Trade shows reflect changing moods for 2002

TRENDS

By CAROLYN MATHAS

The 2002 trade-show season began in January when SUPERnet and Photonics West hit Silicon Valley. Marketing budget cuts were evident in the selection of logo-laden giveaways. Last year's zoomy alien space guns made way for this year's ballpoint pens. The atmosphere, however, was far from somber. Cautious optimism could be felt across both show floors, and although they were very different in scope and focus, clear messages resounded from presenters, exhibitors, and show management that indicated how the industry plans to approach the year.

SUPERnet 2002, sponsored by the Telecommunications Industry Association, promised and delivered an intimate venue to experience all aspects of broadband-network infrastructure. About 60 exhibitors dotted the Santa Clara Convention Center floor. From speakers and vendors alike, the messages were clear: The need exists for converged communications products and services; the availability of transitional products; continued integration and expansion of features; and a level of focus on research and development missing over the past several years.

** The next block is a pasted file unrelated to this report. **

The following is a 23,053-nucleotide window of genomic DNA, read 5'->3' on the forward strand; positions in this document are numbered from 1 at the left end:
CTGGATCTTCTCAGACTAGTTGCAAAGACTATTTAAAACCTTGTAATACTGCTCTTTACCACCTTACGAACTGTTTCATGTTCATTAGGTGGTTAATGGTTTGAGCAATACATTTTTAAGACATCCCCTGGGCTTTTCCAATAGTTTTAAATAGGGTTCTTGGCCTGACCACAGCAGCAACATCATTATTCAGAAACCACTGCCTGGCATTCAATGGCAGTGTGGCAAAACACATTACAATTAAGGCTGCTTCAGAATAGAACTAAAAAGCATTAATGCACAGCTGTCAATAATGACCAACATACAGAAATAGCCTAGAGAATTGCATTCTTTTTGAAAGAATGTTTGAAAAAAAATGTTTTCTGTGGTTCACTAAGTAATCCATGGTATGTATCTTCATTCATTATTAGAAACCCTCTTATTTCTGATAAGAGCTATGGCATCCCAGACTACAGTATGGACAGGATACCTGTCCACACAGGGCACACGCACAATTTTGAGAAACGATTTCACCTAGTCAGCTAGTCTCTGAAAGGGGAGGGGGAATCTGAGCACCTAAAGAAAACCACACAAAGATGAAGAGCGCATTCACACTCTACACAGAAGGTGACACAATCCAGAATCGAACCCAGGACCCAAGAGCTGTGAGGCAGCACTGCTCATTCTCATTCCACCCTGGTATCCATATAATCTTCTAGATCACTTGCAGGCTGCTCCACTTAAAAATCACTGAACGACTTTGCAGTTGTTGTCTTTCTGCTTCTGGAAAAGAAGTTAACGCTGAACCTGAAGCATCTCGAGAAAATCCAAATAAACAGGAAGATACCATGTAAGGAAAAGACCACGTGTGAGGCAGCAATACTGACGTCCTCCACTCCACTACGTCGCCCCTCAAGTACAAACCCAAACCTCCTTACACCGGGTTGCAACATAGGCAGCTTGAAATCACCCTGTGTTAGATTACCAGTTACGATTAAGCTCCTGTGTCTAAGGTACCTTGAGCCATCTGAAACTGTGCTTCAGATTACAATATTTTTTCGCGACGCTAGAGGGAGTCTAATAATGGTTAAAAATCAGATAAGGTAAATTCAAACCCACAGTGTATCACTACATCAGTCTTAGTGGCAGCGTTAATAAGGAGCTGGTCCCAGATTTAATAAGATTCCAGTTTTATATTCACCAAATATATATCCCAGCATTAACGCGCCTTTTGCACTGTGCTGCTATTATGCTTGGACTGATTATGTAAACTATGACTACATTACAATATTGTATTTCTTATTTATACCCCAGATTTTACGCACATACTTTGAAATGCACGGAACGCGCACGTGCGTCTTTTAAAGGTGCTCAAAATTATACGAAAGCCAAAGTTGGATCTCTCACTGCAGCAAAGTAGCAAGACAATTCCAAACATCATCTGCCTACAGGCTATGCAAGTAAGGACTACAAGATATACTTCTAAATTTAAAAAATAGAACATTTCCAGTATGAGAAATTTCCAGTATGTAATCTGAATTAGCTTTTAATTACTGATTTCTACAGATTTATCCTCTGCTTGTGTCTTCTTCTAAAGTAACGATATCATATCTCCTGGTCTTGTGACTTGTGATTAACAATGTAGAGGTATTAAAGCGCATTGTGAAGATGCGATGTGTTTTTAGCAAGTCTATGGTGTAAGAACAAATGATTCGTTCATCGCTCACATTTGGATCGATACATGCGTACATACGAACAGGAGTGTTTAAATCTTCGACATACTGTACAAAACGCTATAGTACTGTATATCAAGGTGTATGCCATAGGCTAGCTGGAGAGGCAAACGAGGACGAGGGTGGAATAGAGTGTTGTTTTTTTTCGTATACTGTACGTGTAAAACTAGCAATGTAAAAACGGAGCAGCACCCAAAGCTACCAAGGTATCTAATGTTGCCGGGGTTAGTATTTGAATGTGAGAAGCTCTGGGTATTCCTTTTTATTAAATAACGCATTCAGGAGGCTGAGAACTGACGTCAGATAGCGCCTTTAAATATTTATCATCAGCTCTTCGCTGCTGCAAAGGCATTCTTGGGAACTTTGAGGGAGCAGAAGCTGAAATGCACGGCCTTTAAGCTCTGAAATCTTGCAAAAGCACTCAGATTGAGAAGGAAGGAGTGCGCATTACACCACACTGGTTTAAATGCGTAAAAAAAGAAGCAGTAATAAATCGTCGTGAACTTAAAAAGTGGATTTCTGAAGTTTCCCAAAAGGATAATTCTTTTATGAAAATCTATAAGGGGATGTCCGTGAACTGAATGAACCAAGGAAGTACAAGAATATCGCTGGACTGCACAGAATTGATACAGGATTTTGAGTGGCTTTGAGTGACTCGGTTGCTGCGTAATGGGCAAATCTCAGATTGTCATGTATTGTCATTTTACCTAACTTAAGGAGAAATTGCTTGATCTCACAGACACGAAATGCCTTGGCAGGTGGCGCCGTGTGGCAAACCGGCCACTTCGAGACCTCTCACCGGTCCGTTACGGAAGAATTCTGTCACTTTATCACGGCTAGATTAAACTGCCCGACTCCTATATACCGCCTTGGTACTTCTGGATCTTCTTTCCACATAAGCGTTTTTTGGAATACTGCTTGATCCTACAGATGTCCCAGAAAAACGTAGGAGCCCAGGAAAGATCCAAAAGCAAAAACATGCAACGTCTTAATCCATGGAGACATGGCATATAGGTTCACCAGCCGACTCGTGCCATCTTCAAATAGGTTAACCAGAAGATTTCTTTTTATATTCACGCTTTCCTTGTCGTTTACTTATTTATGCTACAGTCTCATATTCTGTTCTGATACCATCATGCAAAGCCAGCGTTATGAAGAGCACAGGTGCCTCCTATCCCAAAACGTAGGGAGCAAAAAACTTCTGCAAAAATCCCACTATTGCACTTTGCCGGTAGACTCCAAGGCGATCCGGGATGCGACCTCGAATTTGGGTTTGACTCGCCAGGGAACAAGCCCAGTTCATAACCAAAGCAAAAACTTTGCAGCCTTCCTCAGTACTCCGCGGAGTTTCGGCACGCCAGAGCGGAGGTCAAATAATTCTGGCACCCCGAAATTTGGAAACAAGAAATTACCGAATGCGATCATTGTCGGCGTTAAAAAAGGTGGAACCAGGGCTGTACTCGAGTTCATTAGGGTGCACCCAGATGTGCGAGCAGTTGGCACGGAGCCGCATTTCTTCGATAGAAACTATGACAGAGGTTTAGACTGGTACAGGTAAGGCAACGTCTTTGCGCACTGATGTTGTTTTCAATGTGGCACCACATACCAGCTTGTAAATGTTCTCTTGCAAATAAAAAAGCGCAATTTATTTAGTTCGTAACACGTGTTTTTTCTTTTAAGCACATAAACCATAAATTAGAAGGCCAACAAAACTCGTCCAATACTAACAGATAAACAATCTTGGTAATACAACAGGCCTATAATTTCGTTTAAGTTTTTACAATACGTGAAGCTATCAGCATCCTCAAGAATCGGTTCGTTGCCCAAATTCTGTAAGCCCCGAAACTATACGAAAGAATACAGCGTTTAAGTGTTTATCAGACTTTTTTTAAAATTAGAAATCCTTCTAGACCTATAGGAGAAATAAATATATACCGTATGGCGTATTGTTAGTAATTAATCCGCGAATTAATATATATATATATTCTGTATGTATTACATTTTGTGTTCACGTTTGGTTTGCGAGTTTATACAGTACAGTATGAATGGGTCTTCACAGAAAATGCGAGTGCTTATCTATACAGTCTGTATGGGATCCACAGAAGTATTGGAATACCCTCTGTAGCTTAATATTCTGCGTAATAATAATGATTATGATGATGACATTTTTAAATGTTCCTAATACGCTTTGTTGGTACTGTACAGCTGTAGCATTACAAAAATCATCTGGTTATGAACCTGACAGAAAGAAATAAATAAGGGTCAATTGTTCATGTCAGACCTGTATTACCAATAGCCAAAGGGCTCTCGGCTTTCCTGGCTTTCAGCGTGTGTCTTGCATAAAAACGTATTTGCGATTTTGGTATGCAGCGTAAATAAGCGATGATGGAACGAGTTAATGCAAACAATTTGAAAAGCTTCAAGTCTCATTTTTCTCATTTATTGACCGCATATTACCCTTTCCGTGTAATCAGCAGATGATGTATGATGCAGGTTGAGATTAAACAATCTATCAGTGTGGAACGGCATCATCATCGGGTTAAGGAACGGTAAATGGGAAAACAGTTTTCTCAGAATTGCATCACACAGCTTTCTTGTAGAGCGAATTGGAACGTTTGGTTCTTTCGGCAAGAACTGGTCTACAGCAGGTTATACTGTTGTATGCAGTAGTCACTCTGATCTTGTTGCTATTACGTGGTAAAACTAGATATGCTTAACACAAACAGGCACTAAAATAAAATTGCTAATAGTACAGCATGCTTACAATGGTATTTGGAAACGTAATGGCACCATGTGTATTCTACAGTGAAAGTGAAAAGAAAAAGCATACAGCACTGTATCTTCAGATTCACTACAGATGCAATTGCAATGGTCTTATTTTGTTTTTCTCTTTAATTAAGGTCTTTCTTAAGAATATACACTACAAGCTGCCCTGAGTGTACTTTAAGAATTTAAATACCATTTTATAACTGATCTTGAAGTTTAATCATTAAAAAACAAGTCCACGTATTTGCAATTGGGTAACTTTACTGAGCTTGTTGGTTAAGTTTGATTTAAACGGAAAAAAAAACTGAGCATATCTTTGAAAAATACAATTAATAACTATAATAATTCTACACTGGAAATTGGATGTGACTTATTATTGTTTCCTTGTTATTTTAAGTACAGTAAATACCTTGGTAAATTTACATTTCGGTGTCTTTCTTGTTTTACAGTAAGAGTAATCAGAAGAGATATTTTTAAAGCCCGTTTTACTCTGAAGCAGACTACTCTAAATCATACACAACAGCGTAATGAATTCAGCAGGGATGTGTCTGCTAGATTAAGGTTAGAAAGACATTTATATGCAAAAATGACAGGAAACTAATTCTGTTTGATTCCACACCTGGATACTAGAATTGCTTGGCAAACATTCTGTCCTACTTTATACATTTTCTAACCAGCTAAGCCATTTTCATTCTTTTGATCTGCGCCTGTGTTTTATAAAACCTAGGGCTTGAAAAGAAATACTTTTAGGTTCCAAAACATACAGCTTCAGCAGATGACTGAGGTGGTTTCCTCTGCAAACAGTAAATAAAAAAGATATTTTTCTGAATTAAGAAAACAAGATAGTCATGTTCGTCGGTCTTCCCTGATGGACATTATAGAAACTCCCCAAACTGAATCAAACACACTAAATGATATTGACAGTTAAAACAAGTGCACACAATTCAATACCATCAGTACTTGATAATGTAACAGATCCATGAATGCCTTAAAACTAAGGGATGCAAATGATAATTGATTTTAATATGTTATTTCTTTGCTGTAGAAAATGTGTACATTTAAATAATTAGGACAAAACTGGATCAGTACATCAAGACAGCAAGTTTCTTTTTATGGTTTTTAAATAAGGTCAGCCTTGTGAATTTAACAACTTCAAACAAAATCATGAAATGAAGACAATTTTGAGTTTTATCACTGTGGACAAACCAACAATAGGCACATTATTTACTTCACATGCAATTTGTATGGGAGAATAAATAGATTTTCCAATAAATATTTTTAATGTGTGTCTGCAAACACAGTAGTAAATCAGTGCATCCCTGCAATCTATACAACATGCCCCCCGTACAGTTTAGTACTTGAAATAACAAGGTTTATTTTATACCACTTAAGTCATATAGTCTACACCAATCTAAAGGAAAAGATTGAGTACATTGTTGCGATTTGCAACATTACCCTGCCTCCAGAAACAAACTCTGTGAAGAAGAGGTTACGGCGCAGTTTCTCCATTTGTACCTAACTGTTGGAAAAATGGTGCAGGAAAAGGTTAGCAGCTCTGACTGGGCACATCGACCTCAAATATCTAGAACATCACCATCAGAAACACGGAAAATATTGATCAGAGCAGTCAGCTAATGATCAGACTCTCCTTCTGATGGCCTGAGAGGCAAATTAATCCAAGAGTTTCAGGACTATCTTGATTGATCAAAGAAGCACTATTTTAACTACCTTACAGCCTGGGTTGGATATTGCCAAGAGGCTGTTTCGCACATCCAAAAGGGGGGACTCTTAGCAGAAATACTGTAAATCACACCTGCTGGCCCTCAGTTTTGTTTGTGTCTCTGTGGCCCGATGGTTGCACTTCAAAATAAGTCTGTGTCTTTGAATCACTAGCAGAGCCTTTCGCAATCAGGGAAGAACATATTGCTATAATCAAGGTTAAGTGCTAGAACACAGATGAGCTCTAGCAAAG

The move is definitely away from whiz-bang science projects that required customers to scrap their investments in legacy infrastructures and toward products that will transition those networks to the future. The first example of such a product was Sycamore Networks' SN 16000 SC, an advanced optical switch for regional and metro-core switching applications designed to bridge the edge to the core. The product, according to Rick Thompson, director of product marketing, makes Sycamore Networks unique as the only vendor with integrated small, medium, and large switch portfolio offerings.

Continuing this trend, in a move from SONET/SDH to Ethernet, Atrica Inc. announced that its Optical Ethernet System breaks through a metro Ethernet resiliency barrier to deliver sub-50-msec restoration for metro Ethernet networks. The announcement represents the first deliverable of the Atrica Resilient Ethernet Access (AREA) framework. Nan Chen, Atrica's director of product marketing, says that AREA uses two rapid restoration mechanisms-tunneling and hardware mechanisms-to provide metro Ethernet networks with the same levels of resiliency previously available only in SONET/SDH networks.